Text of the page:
US/ Immigration Reform and a Reasonable Church
Two men scaling the US-Mexico border (US Navy photo)
It's popular in some circles today to portray the Catholic Church as the opposite of reasonable.
One example: When the Church insists that its charities, hospitals and universities be allowed to carry out their mission without being forced by the government to violate Catholic teaching, it's depicted as attacking women's health care, despite the Church being a strong supporter of health care for all people. Another example: Recent years have seen the rise of more strident, outspoken atheists who, with evangelical fervor and more than a touch of hubris, declare that only their like-minded brethren are freethinkers and that people of any faith are superstitious children at best and hate-filled bigots at worst. Their favorite buzzword: reason.
Of course Pope Benedict XVI and others have long maintained that no conflict or competition exists between faith and reason, that the two in fact work together harmoniously as people engage the world around them. A great example of this is the position the U.S. bishops take on immigration reform, one of six priority issues raised in their reissued document on political responsibility, Forming Consciences for Faithful Citizenship.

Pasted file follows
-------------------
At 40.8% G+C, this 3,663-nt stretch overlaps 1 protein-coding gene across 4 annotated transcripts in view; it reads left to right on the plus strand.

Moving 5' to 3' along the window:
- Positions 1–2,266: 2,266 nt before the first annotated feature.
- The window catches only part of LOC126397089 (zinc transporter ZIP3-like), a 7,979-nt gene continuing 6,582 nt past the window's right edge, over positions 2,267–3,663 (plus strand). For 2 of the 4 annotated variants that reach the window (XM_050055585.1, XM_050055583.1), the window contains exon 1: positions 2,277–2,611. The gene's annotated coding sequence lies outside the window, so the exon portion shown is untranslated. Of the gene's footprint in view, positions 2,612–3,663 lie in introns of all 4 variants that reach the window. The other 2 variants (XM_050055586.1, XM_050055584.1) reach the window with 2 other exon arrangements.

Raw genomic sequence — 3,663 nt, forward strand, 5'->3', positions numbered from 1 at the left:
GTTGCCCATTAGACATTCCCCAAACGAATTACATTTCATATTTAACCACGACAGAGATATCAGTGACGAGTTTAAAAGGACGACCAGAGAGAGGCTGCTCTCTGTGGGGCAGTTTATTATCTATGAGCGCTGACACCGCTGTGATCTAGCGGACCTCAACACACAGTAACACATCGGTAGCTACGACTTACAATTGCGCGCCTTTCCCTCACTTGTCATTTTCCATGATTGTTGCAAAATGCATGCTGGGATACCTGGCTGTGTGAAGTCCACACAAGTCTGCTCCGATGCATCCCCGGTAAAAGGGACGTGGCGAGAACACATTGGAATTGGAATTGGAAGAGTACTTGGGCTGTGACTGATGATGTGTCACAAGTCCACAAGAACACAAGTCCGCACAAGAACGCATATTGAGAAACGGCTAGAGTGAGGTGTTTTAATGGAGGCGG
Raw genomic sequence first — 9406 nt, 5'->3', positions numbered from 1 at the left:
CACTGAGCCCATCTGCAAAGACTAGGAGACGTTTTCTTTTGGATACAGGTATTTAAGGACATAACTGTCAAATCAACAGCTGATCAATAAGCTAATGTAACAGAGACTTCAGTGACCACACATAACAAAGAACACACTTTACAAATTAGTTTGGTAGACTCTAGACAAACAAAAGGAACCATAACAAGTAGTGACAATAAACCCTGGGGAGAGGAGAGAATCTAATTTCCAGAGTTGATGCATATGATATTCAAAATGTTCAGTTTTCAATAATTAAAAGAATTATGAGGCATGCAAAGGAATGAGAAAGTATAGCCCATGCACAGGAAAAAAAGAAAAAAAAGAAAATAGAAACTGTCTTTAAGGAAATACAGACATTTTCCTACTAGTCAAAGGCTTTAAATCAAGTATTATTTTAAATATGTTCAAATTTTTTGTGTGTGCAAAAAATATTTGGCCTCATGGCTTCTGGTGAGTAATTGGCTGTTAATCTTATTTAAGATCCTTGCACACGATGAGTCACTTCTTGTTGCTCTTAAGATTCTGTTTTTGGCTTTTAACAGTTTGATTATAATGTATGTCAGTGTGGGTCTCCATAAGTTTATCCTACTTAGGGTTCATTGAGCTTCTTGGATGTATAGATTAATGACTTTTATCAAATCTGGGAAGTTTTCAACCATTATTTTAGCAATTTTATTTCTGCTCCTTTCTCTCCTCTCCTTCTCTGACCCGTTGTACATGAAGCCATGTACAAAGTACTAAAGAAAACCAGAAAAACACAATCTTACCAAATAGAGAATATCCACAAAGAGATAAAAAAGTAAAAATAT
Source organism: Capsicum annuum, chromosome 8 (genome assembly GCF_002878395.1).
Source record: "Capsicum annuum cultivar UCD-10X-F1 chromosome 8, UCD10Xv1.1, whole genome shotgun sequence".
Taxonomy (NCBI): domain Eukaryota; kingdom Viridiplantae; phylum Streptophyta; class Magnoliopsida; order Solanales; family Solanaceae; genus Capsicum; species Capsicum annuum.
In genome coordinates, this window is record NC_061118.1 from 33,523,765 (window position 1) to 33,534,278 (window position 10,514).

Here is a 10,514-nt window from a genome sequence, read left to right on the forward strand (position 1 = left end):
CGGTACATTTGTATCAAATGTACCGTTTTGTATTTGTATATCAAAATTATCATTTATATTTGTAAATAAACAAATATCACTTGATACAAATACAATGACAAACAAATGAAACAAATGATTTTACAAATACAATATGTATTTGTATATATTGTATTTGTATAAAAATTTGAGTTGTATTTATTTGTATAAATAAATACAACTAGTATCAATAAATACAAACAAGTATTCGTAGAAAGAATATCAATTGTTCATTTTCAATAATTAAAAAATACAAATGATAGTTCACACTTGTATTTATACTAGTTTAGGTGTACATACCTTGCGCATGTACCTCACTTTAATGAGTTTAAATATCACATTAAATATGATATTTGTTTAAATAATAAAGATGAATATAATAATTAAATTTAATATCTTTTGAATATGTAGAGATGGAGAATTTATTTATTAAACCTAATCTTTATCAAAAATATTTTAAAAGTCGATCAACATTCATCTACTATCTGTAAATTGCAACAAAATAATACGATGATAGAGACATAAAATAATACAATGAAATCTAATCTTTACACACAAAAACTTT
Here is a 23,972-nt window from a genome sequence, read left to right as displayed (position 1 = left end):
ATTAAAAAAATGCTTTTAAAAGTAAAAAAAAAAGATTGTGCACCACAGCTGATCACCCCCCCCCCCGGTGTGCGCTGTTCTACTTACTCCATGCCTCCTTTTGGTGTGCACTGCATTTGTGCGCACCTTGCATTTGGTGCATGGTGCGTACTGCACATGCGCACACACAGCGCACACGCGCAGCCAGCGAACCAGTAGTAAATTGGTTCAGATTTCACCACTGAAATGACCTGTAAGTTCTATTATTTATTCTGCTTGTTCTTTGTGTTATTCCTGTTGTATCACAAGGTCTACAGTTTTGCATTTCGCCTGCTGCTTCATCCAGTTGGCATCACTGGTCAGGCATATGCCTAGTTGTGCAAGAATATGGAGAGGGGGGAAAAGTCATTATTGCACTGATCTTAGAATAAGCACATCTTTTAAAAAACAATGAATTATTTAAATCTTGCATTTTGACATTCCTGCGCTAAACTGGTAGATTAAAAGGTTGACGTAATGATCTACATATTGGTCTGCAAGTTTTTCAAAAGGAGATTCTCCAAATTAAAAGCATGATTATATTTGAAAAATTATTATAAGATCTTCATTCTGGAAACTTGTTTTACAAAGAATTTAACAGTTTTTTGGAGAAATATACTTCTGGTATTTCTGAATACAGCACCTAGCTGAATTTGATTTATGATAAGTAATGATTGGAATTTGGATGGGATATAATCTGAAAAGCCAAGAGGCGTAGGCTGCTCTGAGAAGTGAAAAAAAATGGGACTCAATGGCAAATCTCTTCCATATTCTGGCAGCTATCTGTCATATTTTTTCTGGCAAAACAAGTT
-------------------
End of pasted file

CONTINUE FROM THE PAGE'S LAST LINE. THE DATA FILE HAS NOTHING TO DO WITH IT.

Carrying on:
When the bishops speak out on immigration, it's not the shrill rhetoric of partisan politics or ideology. It's not even a dense and lofty theological pronouncement. Instead, it's the calm, educated advice of people who understand an issue, care about it and want to see it resolved for the benefit of everyone involved. It's the pairing of values rooted in faith with arguments rooted in logic and common sense. It's humanitarian, and it's reasonable on numerous levels.
When a country is saddled with immigration policies that have resulted in 12 million people living under the radar, it's reasonable to say, "Everyone recognizes the system is broken; let's move forward and replace this broken system with something that works so that everyone can benefit." Hence the bishops' calls for comprehensive immigration reform. Conversely, the approach of digging in further with the same enforcement-only approach that has been used for the last two decades is an example of repeating the same practice and expecting different results. It's also reasonable to recognize that one simply cannot deport 12 million people, with the costs, economic disruptions and logistical difficulties making it beyond impractical.